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What Are the Most Liquid Accounts? Liquidity vs. Yield
A liquid bank account is one that lets you take out cash quickly without penalties or fees. When it comes to picking an account, it’s typically a trade-off between liquidity and yield, the interest rate you earn on your money.
Checking accounts, for example, are very liquid because they do not limit withdrawals, whereas CDs are less liquid accounts because they can charge an early withdrawal penalty. That being said, the average CD earns a higher yield than a checking account. In this article, we explore why liquidity matters as well as which accounts are most — and least — liquid.
What is a liquid account?
If you are wondering “what is the definition of liquidity?” the Federal Reserve describes liquid assets as “cash and assets that can be converted to cash quickly if needed to meet financial obligations.” Most bank accounts fit the liquid assets definition because you can take out money quickly. Real estate, on the other hand, is not liquid because it takes time to sell your property.
Another part of the liquid definition is that you can convert the asset to cash without it losing value. So while the different types of bank accounts all meet the first part of the definition of liquid assets, in that they can be turned to cash quickly, some are more accessible than others because of fees and early withdrawal penalties.
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Why is liquidity important?
Liquidity is important to cover your day-to-day expenses. If you had to wait several days to take out money, it would be a headache for shopping and paying your bills. Liquid accounts can also help you deal with financial emergencies. If you need money for a surprise bill, you can withdraw from your liquid accounts without penalty, versus turning to payday loans, credit cards or other expensive options.
With that being said, there is a trade-off for liquidity. Generally, the more liquid the account, the lower the yield. If you keep all of your savings in cash or other liquid accounts, your savings will not grow much for the future.
Ideally, you would find a balance between keeping some money in liquid accounts — enough for day-to-day spending and your emergency fund — while putting the rest in higher earning accounts, even if they are less liquid.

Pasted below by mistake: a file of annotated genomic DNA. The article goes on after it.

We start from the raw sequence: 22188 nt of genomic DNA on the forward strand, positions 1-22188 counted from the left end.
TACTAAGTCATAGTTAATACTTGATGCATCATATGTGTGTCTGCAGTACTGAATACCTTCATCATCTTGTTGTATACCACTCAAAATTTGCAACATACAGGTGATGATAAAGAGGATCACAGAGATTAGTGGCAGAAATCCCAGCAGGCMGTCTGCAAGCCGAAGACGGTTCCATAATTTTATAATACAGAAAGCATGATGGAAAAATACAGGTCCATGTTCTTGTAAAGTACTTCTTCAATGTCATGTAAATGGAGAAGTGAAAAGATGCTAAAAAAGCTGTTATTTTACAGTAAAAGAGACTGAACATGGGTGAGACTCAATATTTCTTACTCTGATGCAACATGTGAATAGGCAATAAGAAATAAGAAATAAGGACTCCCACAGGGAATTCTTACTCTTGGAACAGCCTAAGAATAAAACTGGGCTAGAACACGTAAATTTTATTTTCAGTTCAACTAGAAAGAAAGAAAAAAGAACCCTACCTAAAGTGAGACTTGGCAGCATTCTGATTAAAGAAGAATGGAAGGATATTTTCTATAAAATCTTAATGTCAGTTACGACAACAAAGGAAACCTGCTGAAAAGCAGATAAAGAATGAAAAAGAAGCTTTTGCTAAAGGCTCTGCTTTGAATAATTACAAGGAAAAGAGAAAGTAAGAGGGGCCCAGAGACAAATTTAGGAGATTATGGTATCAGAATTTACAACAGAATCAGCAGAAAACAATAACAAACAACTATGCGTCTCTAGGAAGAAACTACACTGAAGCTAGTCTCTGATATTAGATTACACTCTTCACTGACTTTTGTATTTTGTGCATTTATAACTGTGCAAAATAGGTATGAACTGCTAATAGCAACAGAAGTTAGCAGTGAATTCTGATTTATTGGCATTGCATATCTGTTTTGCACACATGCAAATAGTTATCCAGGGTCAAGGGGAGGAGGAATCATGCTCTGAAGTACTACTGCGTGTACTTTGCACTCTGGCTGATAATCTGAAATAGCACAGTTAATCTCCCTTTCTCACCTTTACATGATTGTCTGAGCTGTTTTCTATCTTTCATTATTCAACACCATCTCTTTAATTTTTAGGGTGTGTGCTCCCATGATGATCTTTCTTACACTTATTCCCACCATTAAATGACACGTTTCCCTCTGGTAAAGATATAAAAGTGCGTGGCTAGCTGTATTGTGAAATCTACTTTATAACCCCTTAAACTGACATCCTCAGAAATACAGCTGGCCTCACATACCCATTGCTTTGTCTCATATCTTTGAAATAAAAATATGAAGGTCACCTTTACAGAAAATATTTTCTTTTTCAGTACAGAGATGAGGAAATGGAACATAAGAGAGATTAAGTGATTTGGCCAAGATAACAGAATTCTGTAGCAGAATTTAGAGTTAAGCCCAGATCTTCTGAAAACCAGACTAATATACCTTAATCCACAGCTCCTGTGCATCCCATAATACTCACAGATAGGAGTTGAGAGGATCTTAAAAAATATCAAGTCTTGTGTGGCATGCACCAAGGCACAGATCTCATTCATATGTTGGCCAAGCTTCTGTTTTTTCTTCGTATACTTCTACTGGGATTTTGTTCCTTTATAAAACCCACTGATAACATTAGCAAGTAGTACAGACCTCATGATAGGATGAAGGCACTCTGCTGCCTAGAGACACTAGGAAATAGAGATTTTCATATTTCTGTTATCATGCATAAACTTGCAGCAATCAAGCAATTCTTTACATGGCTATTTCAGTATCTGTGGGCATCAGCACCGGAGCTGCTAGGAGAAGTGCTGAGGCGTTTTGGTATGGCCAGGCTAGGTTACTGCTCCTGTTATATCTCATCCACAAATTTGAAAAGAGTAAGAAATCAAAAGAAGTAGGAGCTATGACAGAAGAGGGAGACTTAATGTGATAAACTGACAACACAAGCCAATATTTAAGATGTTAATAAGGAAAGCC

Liquid assets examples: Accounts in order of liquidity
To help you understand what is an example of a liquid asset, we’ve ranked assets in order of liquidity along with their yields. Let’s see which one of the following is the most liquid:
|Account Type||Level of Liquidity||Average Rate of Return|
|Checking account||Highest||0.140% APY|
|Savings account||Decent||0.201% APY|
|Money market account||Decent||0.237% APY|
|Certificate of deposit||Low||0.254% APY on a 3-month CD 0.649% APY on a 1-year CD 1.130% APY on a 5-year CD|
|Brokerage and retirement accounts||Moderate for brokerage accounts, low for retirement accounts||5% to 6% per year for bonds 10% per year for stocks|
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What has low liquidity?
High liquidity occurs when there an institution, business, or individual has enough assets to meet financial obligations. Low or tight liquidity is when cash is tied up in non-liquid assets, or when interest rates are high, since this makes it expensive to take out loans.
Can investments be liquid assets?
There are some liquid investments that can be quickly turned into cash. Liquid stocks and bonds are a good example, because you can sell them for cash immediately in a trade whenever markets are open. Mutual funds are also liquid, but they take a little more time to convert to cash: You’d need to wait until the end of the trading day to sell your mutual fund. During this time, it could have lost value. Still, these funds are quite liquid.
Other investments like real estate and land are much less liquid. It can take days, weeks or even months to find a qualified buyer, negotiate a sales price and turn your investment into cash.
Here is a list of liquid assets to nonliquid assets when it comes to investments:
- Stocks (very liquid)
- Bonds (very liquid)
- ETFs (very liquid)
- Mutual funds (liquid)
- Physical gold, silver and jewelry (somewhat liquid)
- Collectibles (not liquid)
- Real estate (not liquid)
- Land (not liquid)
- Small businesses (not liquid)
While some investments are liquid, they are not a good fit for handling day-to-day cash needs. In the long run, investments can earn a higher yield than bank accounts, but they are riskier short-term. For example, you could lose money during a stock market crash. If you put all your money in investments, this could mean selling at a deep loss. It’s better to keep liquid cash in the bank to cover your day-to-day needs, while using investments to build long-term wealth.
By understanding the liquid account definition and how it applies to the different accounts, you can find the right balance of liquidity and yield for your savings.